He also complained that the Forest Service did not take any input from local stakeholders “until the new system couldn’t be stopped.”

Dan Waters, owner of Ely’s Canadian Waters, Inc., who claimed he was the oldest outfitter in the building, said he doesn’t expect anything to change. “For 55 years, there has been very little that the Forest Service has done that has come from suggestions of outfitters and cooperators, and I don’t look for that happening this time. You are looking for a quick answer again and it’s probably going to be an abortion of a fix.”

He asked for the Forest Service to listen to the people who depend on the BWCA for their livelihood. “I wouldn’t have your job for a million bucks,” Waters said.

Nancy McReady, president of Conservationists with Common Sense, repeated her request to have Ely considered as a location for a call center for the Forest Service permit reservation system. “We have some pretty good workers here that have a good record and we could really use some good jobs here,” she said. “There’s gotta be some way to address the issue rather than taking away the lottery.”

Many other citizens expressed their distrust of the Forest Service and believed the lottery system should return. 

Former St. Louis County Commissioner Mike Forsman said he has no faith that the Internet-based reservation system will be successful.

He also addressed that with the lottery system, at least 38 percent of those who obtained permits didn’t show up to use their permits on the specified date and entry point. “That 38 percent purposely don’t show up,” he said. “This comes from the environmental community that typically have the permits and they’re trying to keep people out of the Boundary Waters. They get those motor permits and they don’t show up. They don’t want motors in the Boundary Waters.”

He said the issue won’t change with the Internet permit reservation system. “I’ll guarantee that you’ll have another 38 percent that don’t show up because they are bought by the environmental community that has more money that anybody in this room,” Forsman said. “They can buy as many permits as they want and they don’t have to worry about that poor person whose dad or grandpa used to fish on Basswood Lake, or Moose Lake or the Chain of Lakes.”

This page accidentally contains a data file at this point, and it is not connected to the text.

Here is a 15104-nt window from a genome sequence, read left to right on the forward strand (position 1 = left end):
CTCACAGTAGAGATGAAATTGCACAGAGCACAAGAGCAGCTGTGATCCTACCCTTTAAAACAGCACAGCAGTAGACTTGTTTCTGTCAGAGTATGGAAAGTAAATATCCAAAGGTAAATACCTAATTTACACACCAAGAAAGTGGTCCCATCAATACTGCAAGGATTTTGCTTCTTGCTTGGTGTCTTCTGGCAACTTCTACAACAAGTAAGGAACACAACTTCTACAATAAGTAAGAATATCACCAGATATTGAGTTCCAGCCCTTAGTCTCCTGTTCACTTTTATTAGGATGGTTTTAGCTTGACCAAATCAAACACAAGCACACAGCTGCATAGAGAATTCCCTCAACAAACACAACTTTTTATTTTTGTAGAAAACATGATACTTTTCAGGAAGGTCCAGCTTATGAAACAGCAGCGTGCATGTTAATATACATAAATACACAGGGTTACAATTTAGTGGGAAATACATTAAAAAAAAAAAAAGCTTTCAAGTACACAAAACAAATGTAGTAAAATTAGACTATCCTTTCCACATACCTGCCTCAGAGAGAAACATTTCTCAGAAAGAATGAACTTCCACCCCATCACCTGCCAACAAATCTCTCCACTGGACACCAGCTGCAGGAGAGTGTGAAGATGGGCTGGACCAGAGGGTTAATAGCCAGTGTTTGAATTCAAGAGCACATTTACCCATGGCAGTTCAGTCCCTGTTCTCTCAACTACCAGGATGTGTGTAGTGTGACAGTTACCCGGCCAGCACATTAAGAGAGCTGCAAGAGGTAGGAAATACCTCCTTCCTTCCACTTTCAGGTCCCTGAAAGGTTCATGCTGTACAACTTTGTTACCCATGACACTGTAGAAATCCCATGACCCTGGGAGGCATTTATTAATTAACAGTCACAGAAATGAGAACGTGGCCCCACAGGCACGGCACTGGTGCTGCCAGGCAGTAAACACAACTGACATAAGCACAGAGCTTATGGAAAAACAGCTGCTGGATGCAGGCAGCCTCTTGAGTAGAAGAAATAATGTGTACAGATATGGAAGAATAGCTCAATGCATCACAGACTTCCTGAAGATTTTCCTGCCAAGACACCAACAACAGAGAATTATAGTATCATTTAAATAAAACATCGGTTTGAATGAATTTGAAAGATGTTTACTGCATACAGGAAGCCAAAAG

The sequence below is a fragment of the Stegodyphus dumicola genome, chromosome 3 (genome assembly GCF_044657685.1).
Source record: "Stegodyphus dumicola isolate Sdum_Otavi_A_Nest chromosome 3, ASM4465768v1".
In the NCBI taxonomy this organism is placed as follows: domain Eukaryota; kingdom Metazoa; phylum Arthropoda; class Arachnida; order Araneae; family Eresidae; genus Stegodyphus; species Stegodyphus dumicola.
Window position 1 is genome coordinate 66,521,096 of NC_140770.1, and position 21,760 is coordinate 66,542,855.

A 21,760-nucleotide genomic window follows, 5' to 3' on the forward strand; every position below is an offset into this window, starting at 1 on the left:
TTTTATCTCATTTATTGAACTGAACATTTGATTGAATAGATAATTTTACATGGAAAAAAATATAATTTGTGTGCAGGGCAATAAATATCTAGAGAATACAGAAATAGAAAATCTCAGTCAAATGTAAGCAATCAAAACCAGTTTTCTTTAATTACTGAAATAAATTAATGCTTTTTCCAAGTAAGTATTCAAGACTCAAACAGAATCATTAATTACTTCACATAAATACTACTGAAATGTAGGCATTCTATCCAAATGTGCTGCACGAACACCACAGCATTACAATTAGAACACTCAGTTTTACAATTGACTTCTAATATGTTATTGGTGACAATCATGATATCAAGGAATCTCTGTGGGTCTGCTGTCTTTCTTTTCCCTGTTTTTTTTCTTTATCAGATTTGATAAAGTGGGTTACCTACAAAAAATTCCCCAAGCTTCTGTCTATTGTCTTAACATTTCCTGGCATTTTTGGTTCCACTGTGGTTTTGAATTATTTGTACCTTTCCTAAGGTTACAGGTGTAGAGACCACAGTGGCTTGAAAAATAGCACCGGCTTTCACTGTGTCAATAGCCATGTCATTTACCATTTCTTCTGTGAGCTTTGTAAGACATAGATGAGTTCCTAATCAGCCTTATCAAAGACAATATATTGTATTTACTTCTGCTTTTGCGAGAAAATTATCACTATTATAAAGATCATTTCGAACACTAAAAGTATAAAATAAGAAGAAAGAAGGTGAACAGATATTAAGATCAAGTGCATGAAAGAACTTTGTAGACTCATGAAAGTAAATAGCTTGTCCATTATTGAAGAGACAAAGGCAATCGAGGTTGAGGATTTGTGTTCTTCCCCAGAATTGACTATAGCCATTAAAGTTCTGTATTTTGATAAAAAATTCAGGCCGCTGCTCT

Stauber said he’s concerned about the economic impact the BWCA has on the Ely community. “The shutdown of the BWCA online permit system has economically impacted local businesses who rely on the hundreds and thousands of tourists who come out every year to enjoy the Boundary Waters,” he said.

About 150,000 tourists enjoy the Boundary Waters annually which brings in $57 million in revenue according to one recent study.

“Those of us who live here know that we had restaurants that closed last year and never reopened. “I don’t know how we got here but we have another MNLARS (state drivers license) system on our hands,” Novak said. “Where was the field testing? All I see is the reactive. Where is the proactive? Our economy today is based on tourism. We have a government that is supposed to work for us. Basswood Lake used to be our playground. Now we are restricted from going to our playground.”

The Forest Service’s Glossa tried to offer reassurance. “The entire community here in Ely, and our cooperators, are a big part of how we do business out here,” Glossa said. “We are going to have some beta testing with our cooperators to make sure we are addressing some of the issues that they see. We are working with a technical team that we’ve got to fix this.”

Forest Service officials were asked about a back-up plan if the re-launch of the reservation system does not work, and how a second possible government shutdown, that could happen on Friday, Feb. 15, will impact the process. Glossa said the new system won’t go live without new testing and training.

“We have the opportunity of prior-year funding to continue to support the system and we are committed to doing that. We will find a way to continue to support this system even if we are furloughed,” she said.

“Working to rebuild your trust is going to be a daily thing,” she said. “Our highest priority in the entire region is to make this go.”